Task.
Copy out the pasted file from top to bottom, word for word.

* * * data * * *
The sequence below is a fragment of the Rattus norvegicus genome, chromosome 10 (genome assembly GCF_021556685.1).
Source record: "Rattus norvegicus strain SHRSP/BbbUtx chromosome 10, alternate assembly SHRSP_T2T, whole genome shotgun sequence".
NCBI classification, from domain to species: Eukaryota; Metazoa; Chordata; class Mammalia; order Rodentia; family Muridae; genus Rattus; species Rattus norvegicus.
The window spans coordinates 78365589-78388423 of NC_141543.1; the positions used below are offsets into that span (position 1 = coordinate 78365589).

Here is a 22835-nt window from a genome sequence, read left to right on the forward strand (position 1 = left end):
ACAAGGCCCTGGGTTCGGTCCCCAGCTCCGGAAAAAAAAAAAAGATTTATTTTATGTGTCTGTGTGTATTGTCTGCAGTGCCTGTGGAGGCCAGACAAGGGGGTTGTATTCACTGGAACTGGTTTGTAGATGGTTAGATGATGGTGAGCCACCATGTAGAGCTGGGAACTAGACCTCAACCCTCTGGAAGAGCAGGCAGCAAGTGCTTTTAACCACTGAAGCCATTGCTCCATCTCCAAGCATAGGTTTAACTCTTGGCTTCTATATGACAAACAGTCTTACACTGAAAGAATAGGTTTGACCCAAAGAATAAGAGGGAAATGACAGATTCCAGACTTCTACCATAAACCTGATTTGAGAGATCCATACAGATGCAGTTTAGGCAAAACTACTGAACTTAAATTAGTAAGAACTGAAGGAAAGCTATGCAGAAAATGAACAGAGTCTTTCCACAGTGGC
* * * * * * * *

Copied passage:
The sequence below is a fragment of the Rattus norvegicus genome, chromosome 10 (genome assembly GCF_021556685.1).
Source record: "Rattus norvegicus strain SHRSP/BbbUtx chromosome 10, alternate assembly SHRSP_T2T, whole genome shotgun sequence".
NCBI classification, from domain to species: Eukaryota; Metazoa; Chordata; class Mammalia; order Rodentia; family Muridae; genus Rattus; species Rattus norvegicus.
The window spans coordinates 78365589-78388423 of NC_141543.1; the positions used below are offsets into that span (position 1 = coordinate 78365589).

Here is a 22835-nt window from a genome sequence, read left to right on the forward strand (position 1 = left end):
ACAAGGCCCTGGGTTCGGTCCCCAGCTCCGGAAAAAAAAAAAAGATTTATTTTATGTGTCTGTGTGTATTGTCTGCAGTGCCTGTGGAGGCCAGACAAGGGGGTTGTATTCACTGGAACTGGTTTGTAGATGGTTAGATGATGGTGAGCCACCATGTAGAGCTGGGAACTAGACCTCAACCCTCTGGAAGAGCAGGCAGCAAGTGCTTTTAACCACTGAAGCCATTGCTCCATCTCCAAGCATAGGTTTAACTCTTGGCTTCTATATGACAAACAGTCTTACACTGAAAGAATAGGTTTGACCCAAAGAATAAGAGGGAAATGACAGATTCCAGACTTCTACCATAAACCTGATTTGAGAGATCCATACAGATGCAGTTTAGGCAAAACTACTGAACTTAAATTAGTAAGAACTGAAGGAAAGCTATGCAGAAAATGAACAGAGTCTTTCCACAGTGGC